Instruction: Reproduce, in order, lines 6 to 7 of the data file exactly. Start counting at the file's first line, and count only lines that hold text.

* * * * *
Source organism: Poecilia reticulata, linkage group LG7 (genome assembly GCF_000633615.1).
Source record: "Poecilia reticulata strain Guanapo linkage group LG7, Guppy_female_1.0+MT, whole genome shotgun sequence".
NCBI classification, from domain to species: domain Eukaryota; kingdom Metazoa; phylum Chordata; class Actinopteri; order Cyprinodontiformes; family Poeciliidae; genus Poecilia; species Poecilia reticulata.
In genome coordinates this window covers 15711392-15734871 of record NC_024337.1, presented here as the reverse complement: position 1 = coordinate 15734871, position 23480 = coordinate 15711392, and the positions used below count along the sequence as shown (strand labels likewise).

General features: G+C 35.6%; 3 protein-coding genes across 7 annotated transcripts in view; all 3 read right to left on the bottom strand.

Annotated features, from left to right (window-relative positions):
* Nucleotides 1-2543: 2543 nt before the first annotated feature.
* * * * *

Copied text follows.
Annotated features, from left to right (window-relative positions):
* Nucleotides 1-2543: 2543 nt before the first annotated feature.